HAWKSLEY WORKMAN & THE WOLVES at the Phoenix, May 3. Tickets: $15. Attendance: 1,100 (sold out). Rating: NN
maybe it was the size of the room, or the fact that there was a sold-out crowd there to see him, but Hawksley Workman looked lost on the Phoenix stage Thursday.
This should have been the crowning moment of the singer/songwriter's year thus far. Toronto boy releases an excellent and unusual debut, gets the nod across the pond, comes home to plenty of praise and a follow-up and then plays his triumphant local show. Instead, the usually unflappable Workman seemed unsure of how far to take the routine and simply turned up the volume to compensate for the lack of anything genuine.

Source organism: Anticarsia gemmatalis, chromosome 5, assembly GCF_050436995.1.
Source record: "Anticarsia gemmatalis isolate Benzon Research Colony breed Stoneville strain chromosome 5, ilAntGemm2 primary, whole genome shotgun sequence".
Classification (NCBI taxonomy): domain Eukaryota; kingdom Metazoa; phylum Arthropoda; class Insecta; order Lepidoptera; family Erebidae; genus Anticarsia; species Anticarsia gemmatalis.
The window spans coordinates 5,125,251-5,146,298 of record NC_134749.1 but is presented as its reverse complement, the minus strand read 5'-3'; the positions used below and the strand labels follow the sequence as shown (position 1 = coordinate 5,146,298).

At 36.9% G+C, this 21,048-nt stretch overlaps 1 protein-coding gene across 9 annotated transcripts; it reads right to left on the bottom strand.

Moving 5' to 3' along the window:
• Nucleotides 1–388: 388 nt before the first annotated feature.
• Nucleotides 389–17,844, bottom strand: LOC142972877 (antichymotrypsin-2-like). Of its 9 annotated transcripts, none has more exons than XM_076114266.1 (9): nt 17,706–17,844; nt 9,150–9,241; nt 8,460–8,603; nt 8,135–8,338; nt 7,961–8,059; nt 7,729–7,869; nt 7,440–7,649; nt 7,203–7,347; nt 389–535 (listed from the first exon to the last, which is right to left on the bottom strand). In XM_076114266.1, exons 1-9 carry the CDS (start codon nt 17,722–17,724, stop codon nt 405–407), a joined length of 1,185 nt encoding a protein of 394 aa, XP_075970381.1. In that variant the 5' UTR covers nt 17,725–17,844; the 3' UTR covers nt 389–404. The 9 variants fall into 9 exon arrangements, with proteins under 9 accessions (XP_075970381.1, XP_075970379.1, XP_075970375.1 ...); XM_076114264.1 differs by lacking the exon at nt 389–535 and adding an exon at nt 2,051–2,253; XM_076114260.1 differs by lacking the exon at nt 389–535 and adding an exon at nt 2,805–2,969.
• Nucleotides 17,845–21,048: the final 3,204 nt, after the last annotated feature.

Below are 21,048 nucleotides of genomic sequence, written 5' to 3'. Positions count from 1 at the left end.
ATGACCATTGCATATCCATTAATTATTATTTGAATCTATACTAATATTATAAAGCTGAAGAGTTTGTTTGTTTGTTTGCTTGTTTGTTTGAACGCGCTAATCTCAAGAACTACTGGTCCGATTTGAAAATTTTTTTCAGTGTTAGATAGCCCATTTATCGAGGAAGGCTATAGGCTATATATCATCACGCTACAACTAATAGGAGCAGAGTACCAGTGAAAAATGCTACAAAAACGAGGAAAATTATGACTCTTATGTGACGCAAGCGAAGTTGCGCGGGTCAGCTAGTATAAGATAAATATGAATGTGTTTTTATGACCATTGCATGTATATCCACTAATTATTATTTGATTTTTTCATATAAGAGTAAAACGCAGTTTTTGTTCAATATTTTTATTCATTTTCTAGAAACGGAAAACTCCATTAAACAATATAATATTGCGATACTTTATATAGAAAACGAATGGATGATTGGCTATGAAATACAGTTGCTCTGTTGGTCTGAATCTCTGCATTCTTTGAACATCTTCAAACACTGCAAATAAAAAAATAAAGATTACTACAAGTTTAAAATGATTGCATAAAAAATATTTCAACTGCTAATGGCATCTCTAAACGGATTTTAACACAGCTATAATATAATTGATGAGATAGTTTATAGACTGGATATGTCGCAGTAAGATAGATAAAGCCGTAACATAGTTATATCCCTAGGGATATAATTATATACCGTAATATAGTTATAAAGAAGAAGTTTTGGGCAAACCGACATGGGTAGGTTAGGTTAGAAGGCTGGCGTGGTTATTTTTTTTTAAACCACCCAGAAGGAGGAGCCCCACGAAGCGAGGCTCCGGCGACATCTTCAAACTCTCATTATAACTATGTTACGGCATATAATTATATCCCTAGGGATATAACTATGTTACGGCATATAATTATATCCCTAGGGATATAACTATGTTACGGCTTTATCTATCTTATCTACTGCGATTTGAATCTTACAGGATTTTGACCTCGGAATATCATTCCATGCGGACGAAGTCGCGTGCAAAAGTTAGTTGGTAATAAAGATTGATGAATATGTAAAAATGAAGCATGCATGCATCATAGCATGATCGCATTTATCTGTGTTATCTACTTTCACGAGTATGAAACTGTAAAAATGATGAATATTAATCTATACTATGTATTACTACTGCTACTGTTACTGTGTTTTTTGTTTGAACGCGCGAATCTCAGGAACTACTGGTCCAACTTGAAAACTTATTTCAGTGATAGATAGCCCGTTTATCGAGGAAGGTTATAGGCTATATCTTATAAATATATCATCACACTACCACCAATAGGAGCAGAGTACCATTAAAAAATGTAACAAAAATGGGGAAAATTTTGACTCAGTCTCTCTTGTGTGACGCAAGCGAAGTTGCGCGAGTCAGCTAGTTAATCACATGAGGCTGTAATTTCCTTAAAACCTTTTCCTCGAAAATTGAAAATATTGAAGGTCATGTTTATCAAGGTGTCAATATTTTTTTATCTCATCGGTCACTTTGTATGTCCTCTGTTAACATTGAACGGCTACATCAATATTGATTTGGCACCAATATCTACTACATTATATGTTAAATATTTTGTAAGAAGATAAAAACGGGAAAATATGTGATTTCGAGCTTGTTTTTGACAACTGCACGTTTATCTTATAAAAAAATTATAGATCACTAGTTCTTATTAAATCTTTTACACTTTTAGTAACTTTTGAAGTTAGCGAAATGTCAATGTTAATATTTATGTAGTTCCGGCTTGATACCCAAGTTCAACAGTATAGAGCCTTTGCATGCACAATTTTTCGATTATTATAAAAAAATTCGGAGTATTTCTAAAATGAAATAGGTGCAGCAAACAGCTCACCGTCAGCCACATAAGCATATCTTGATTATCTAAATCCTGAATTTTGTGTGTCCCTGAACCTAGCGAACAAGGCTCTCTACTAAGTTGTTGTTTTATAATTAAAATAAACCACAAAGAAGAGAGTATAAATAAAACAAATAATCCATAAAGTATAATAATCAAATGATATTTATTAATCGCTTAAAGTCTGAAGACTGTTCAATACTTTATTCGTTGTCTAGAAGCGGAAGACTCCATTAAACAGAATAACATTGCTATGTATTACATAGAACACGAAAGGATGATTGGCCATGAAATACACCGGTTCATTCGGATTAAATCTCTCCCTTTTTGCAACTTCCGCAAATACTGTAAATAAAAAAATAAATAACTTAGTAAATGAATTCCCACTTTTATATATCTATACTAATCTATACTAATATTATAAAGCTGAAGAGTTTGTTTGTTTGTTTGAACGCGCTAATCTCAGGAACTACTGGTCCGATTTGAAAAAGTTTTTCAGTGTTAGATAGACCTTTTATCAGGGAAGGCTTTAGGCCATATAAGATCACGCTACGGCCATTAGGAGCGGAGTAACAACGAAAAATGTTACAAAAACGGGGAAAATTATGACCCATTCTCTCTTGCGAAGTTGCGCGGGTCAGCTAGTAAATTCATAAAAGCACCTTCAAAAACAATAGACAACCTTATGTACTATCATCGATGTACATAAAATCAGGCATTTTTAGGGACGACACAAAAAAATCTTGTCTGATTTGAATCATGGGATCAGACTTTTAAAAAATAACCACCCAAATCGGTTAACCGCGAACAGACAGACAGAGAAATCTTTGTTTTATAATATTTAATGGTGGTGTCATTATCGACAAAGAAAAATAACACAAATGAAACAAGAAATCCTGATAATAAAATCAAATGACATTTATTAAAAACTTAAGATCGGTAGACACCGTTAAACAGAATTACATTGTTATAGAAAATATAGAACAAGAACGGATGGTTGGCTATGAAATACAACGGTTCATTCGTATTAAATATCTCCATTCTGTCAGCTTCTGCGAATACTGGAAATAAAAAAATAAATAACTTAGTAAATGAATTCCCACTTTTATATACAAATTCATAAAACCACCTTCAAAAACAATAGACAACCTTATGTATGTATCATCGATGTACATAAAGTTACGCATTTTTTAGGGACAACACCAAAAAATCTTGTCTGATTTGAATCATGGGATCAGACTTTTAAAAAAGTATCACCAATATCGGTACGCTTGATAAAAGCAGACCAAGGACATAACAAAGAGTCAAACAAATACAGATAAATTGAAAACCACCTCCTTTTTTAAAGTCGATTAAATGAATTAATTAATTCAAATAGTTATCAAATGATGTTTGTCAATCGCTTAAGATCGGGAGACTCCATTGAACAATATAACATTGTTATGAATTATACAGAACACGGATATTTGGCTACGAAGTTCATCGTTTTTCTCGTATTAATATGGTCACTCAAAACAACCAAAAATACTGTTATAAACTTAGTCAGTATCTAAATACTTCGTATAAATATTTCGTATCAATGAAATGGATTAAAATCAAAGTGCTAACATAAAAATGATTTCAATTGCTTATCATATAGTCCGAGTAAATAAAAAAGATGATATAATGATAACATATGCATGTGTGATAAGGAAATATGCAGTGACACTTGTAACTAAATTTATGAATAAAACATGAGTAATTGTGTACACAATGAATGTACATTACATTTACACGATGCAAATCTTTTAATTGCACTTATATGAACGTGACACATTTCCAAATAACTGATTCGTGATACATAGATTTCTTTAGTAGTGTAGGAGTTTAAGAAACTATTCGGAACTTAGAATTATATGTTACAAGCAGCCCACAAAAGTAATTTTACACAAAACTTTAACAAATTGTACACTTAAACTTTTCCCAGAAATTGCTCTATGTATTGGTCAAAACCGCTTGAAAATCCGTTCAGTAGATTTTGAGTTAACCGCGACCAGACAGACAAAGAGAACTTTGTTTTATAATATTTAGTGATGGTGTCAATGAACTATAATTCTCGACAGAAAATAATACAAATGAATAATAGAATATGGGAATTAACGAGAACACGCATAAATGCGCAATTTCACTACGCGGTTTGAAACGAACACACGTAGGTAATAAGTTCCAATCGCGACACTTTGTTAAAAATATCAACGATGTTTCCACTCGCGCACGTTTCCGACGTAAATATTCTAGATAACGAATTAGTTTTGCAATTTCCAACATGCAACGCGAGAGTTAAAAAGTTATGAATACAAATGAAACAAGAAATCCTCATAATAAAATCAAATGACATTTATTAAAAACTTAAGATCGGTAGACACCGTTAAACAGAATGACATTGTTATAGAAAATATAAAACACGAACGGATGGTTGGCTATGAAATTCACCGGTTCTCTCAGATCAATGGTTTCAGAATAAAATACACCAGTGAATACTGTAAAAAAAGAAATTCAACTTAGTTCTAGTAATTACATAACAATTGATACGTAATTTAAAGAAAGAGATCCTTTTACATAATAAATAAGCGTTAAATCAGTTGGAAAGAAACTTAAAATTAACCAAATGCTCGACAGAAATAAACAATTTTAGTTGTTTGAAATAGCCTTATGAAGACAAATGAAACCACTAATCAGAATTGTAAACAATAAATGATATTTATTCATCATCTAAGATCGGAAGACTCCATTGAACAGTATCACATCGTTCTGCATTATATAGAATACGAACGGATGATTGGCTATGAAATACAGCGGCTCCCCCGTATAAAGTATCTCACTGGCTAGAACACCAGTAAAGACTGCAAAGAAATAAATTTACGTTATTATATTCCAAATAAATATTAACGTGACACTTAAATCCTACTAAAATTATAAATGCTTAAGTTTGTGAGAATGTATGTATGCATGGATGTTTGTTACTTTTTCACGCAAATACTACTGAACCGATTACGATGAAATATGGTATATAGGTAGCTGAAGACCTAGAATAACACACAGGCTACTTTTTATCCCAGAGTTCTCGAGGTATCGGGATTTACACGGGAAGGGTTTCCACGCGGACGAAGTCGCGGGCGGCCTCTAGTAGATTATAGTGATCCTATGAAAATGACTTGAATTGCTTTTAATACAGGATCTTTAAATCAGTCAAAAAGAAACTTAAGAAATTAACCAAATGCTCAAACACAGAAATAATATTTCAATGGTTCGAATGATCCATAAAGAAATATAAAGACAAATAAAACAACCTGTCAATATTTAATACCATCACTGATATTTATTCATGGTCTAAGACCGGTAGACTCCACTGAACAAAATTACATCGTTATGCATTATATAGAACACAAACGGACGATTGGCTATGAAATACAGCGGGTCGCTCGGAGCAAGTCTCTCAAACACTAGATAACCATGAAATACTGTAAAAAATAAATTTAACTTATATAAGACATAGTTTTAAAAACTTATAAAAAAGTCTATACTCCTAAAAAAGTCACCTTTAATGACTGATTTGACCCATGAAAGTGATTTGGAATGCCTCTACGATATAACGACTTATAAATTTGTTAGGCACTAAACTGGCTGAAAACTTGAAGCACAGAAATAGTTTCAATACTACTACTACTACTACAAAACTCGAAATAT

In reality, the loud intensity of Workman and his Wolves band should have suited the more bombastic rock edge of (Last Night We Were) The Delicious Wolves, but instead it came off mawkish and overbearing. Everyone sounded like they were trying to drown each other out -- Workman included, as he shouted his way through the songs, foot up on the monitor and wringing the life out of every subtle lyrical inflection.
Admittedly, with a red zebra-striped jacket on and his arms in the air, Workman actually makes a pretty convincing rock star. When you can write delicate and beautiful songs like No Beginning No End and Beautiful And Natural and silence a room with a single guitar and two broom handles, though, why bother?